Corvette Racing is currently developing its second-generation C7.R, making minor adjustments to the car in order to prepare it for the 2016 WeatherTech (not TUDOR) SportsCar Championship. Most of the changes teams must adhere to for 2016 center around new safety requirements, and their new cars must be ready in time for the IMSA-sanctioned test at Daytona International Speedway in mid-November.
For 2016 the GTLM class will adopt new rules that will ensure all teams have a roof mounted escape hatch in their cars for 2016, just as FIA-sanctioned touring car series will.
“You must have a designated, well-designed area that will allow safety personnel to remove the hatch and slip a backboard in behind the driver before the extricate him. That’s not saying extrication will take place through the hatch, but the application of the neck braces and backboard will.
“And that’s a pretty big deal, because you can’t just cut apart your roll cage and make an opening there,” Fehan explained. “The body and chassis structure in the C7.R is so carefully integrated that the multiple changes must be made to properly add a hatch.”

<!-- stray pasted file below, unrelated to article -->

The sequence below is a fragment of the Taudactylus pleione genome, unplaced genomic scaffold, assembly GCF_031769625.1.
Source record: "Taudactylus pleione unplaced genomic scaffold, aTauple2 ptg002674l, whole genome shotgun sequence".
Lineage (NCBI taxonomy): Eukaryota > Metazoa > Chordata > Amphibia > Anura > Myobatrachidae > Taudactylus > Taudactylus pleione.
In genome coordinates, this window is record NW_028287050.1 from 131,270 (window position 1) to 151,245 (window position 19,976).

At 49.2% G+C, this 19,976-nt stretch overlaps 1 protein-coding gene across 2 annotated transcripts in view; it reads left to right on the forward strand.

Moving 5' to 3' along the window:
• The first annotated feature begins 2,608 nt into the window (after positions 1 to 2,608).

“Other than that,” Fehan said, “for us, it’s pretty much confined to aerodynamic tweaks – things now allowed by the rules that should help us gain a little more speed and mileage. But to look at the cars, there will be no real discernable difference between this year and next year.”
Also helping Corvette Racing in 2016, RACER explains, is a rule change regarding fuel. This year in the TUDOR championship Corvette Racing uses E85 (85 percent ethanol, 15 percent fuel), however much less ethanol is used in the fuel at Le Mans. Because engines that run E85 have a different compression ratio, the team formerly had to completely change engines when going racing at Le Mans. This year, both WeatherTech and the WEC will use the same ethanol/fuel mix.